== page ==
This Weekend with Bridget is a recurring column. Every week, she recommends a place to go or a way to have fun at home. Send her an email at email@example.com.
This week’s adventure: Add a visit to a local farmstand to your list of places to go this weekend. You’ll be glad, when your haul of fresh vegetables and local meats brightens your kitchen.
What to know: Not all farms have open stands in the winter, and many might have different processes due to COVID-19, so be sure to pick up the phone and call or check a website before heading out.
My experience: I love the winter — I love the cold and the snow, I love earning my ski turns and I love staying cozy indoors. I look forward to winter and everything it offers all year long.
But by mid-February, I do start to miss farmers markets, which we are lucky to have so many of in Vermont. I miss the crates of ripened heirloom tomatoes, the bins of soft purple plums and fuzzy peaches.
I miss the sun, strong on the back of my neck as I wait in line to pay, and I miss the weight of my bag, heavy on my shoulder as I pedal home.
I’ve never purchased my entire week’s worth of groceries at a farmer’s market, but grabbing a few vegetables or a crusty loaf of bread is always a treat.
That longing was particularly strong this week, when I opened a bag of frozen vegetables with a sigh. So I got in the car and drove to Jericho Settlers Farm to see what I’d find.
On the way, I traveled roads I came to know well after spending the summer and fall on my bike. Driving them in the winter, the low-hanging sun and blanket of snow brought to life sights I hadn’t noticed before — a gathering of tall evergreen trees atop a hill, a wrap-around porch stacked with firewood.
Jericho Settlers Farm, Jericho The farmstand at Jericho Settlers Farm (JSF) on Barber Farm Road is open from 8 a.m. to 6 p.m. every day. Located at the end of a long, snow-packed drive, the farmstand is inviting, its door swung wide open.
For almost 20 years, JSF has specialized in year-round organic vegetable production, composed primarily of salad greens, tomatoes, cucumbers and root vegetables grown on its 200 acre property.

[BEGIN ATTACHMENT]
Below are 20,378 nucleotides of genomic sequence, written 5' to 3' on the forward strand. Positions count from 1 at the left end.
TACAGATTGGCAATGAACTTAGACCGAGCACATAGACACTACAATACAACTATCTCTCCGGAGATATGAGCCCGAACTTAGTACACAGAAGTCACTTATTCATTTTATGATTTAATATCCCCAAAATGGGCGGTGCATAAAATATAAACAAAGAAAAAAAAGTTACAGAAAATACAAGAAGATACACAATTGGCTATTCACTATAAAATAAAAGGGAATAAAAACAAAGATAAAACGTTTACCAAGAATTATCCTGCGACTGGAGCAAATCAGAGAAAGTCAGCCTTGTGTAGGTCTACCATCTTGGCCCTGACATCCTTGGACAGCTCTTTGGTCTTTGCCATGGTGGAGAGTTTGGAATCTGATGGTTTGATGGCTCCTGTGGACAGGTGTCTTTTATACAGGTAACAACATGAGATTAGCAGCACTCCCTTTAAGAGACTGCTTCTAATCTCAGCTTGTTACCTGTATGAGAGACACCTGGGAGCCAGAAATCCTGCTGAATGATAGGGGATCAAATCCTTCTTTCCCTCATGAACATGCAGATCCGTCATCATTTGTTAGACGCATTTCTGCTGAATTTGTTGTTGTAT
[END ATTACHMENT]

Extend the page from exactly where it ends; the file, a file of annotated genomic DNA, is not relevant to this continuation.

At the farmstand this week, the refrigerator is full of winter produce — leafy green spinach and stringy pea shoots, carrots, beets and turnips, potatoes of all colors.
“Good Food Year Round,” the packaging reads.
The freezer was full of 100% grass-fed meats from JSF and other Vermont producers. I picked up a package of ground beef from Stony Pond Farm in Fairfield, but there was also lamb sausage, bratwurst and whole chicken.
Payment is on the honor system, and a sign near the cash box says, “We trust you.” Cash and check are accepted, but if you write down your name and number, someone from the farm will call you to take a credit card over the phone.
Does’ Leap, East Fairfield This weekend would also be a great time to check out the farm store at Does’ Leap on Bakersfield Road. It’s open on Saturdays and Sundays only from 8 a.m. to 6 p.m.
Does’ Leap started in 1997 and specializes in a variety of fresh and aged certified organic goat cheeses and pastured whey-fed pork. Much of the work on the farm, including haying, spreading manure and firewood collection, is accomplished with draft horses to increase sustainability.
At the farm store, you’ll find crumbling feta and chevre and hunks of soft tomme and caprella. Farm-made sausage with added ginger and sage or pesto will be in the cooler. You’ll also find Chevron goat meat, perfect for adding to stews and making into burgers.
Does’ Leap’s whey-fed pork loin chops or country style ribs would also make a great weekend dinner.
Sign-up for a CSA or utilize local pick-up: If you need more local produce and meats in your life during the winter months, consider signing up for a CSA with Jericho Settlers Farm.
The farm’s spring vegetable CSA starts Feb. 22 and includes eight distributions of organic greens, herbs, carrots, parsnips, potatoes, beets and more. Register: jerichosettlersfarm.com/csa-programs
Can’t make it to Does Leap? Let them come to you. Order online and then pick it up at one of the farm’s drop-off locations in Franklin, Lamoille or Chittenden counties. See those locations at: doesleap.com/local-pickup
Go this weekend: Sure, you can find some Vermont-grown and made products at the grocery store, but this weekend, make the pilgrimage to your favorite farm to see and honor the place where it all comes from.